Yes. I don't even think of myself as all that old, but I still did learn to not end a sentence with a preposition, and so do think "On which floor do you live?" sounds better in English. (Though I appreciated the very gentle correction - "it is not necessary to switch word order here" or something like that). One is reminded of the line attributed (perhaps erroneously) to Churchill: "This is the sort of bloody nonsense up with which I will not put!" (The bloody nonsense, of course, is the rule that one can't end a sentence with a preposition.)
There is also the fact that language constantly changes and "evolves", making some rules become used and others entirely obsolete. Same thing goes with the new rules or nuances of grammar, like the use of "they" as a singular neutral pronoun.
There will always be people ready to criticize the changes a language goes through, claiming to defend some Pure and Clean version of the language when in fact that very same language they're defending is itself a variation of an even more ancient form of language.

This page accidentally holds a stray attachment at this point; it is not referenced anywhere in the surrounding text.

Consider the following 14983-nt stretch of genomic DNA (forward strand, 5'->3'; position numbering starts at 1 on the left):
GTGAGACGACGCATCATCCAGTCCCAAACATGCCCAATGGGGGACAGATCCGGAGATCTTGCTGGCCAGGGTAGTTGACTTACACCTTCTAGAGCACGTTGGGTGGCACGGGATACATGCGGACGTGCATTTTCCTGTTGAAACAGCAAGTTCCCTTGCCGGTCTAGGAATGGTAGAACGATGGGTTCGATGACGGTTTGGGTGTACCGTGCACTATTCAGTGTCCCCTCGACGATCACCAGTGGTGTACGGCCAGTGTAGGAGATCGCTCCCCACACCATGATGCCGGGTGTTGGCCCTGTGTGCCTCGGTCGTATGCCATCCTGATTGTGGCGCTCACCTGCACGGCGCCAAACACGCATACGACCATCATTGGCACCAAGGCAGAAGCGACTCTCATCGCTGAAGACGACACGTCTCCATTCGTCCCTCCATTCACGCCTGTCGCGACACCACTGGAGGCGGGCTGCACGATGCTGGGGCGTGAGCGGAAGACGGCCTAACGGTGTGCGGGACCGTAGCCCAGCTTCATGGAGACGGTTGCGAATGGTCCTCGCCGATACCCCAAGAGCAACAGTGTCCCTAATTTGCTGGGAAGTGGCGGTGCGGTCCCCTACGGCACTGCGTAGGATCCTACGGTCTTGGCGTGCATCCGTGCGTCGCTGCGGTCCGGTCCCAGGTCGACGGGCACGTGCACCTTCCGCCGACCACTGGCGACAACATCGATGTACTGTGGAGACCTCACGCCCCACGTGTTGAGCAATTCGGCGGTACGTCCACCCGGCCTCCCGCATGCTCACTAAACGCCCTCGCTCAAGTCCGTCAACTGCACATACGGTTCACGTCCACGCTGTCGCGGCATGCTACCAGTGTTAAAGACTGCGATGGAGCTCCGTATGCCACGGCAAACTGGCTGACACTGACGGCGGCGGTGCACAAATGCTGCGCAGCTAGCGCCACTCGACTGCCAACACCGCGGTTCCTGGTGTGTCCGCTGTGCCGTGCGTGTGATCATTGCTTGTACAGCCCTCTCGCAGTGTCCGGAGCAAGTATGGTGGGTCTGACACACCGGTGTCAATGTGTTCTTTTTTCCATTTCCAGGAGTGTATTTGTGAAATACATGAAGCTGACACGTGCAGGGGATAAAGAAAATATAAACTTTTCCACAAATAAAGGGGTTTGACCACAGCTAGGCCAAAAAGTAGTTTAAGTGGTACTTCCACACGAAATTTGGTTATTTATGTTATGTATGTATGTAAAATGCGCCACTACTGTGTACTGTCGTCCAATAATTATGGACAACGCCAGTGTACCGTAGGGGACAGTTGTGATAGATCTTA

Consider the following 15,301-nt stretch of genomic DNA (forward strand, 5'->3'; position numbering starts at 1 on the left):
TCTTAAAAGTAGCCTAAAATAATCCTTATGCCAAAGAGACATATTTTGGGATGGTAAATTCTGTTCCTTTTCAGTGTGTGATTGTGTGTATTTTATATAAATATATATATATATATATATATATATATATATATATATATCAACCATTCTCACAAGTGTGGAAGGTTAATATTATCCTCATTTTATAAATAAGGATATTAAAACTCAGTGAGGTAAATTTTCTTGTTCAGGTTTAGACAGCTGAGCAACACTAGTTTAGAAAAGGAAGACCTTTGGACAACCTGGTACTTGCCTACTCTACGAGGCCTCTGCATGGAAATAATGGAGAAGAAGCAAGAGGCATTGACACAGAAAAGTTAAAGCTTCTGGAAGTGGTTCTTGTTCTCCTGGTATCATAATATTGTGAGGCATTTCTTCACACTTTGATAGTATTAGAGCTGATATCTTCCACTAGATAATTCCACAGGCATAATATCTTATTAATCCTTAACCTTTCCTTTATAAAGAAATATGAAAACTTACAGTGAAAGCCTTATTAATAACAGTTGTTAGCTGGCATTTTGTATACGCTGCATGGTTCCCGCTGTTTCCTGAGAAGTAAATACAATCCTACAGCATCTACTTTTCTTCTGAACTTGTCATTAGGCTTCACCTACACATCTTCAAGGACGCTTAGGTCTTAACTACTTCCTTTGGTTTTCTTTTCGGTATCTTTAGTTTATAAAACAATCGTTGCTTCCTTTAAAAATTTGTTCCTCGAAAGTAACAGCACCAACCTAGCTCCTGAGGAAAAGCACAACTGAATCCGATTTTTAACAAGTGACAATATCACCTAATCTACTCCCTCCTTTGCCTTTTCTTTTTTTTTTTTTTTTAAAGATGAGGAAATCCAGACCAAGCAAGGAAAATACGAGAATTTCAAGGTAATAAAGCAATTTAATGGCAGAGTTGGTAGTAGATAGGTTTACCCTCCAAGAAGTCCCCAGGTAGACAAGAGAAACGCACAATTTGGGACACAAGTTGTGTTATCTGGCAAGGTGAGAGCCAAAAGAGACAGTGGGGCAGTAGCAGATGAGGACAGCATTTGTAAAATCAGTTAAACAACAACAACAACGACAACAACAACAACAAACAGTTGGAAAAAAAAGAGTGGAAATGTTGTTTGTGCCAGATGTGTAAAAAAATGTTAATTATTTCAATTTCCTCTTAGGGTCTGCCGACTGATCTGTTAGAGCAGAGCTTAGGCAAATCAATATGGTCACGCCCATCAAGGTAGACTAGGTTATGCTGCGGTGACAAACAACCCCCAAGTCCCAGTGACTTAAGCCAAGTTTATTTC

(I found a 17th century rant about the use of singular you a couple days ago, but I can't seem to find it now :<)
Here's a link to one article about it: http://blog.oxforddictionaries.com/2011/11/grammar-myths-prepositions/
Wikipedia tells me it's um andar in Portuguese (my Portuguese isn't at that level yet ^^) Um andar na arquitetura é um nível de um prédio acima do nível do chão. https://pt.wikipedia.org/wiki/Andar_%28arquitetura%29
For questions, the rule is that the verb goes first. The only thing that can go before the verb is a question word (like 'who' or 'what') or a phrase that has the same function as a question word. So the first part of the sentence is vilken våning, which has the same function as a question word.
Cool. This is the first foreign language I have learned that, like English, allows prepositions at the end of sentences. And probably no one ever tried to apply Latin grammar rules to Swedish, trying to convince native speakers that they were speaking their own language wrong.